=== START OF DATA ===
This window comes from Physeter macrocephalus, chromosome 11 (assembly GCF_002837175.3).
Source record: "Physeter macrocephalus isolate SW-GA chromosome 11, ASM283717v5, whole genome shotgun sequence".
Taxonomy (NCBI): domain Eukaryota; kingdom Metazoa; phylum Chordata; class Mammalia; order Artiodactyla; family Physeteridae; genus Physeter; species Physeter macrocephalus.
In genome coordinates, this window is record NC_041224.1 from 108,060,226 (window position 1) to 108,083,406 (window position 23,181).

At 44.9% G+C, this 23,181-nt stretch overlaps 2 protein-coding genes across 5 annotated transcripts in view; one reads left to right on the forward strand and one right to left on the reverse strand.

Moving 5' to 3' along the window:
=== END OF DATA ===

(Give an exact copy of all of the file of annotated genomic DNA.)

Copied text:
This window comes from Physeter macrocephalus, chromosome 11 (assembly GCF_002837175.3).
Source record: "Physeter macrocephalus isolate SW-GA chromosome 11, ASM283717v5, whole genome shotgun sequence".
Taxonomy (NCBI): domain Eukaryota; kingdom Metazoa; phylum Chordata; class Mammalia; order Artiodactyla; family Physeteridae; genus Physeter; species Physeter macrocephalus.
In genome coordinates, this window is record NC_041224.1 from 108,060,226 (window position 1) to 108,083,406 (window position 23,181).

At 44.9% G+C, this 23,181-nt stretch overlaps 2 protein-coding genes across 5 annotated transcripts in view; one reads left to right on the forward strand and one right to left on the reverse strand.

Moving 5' to 3' along the window: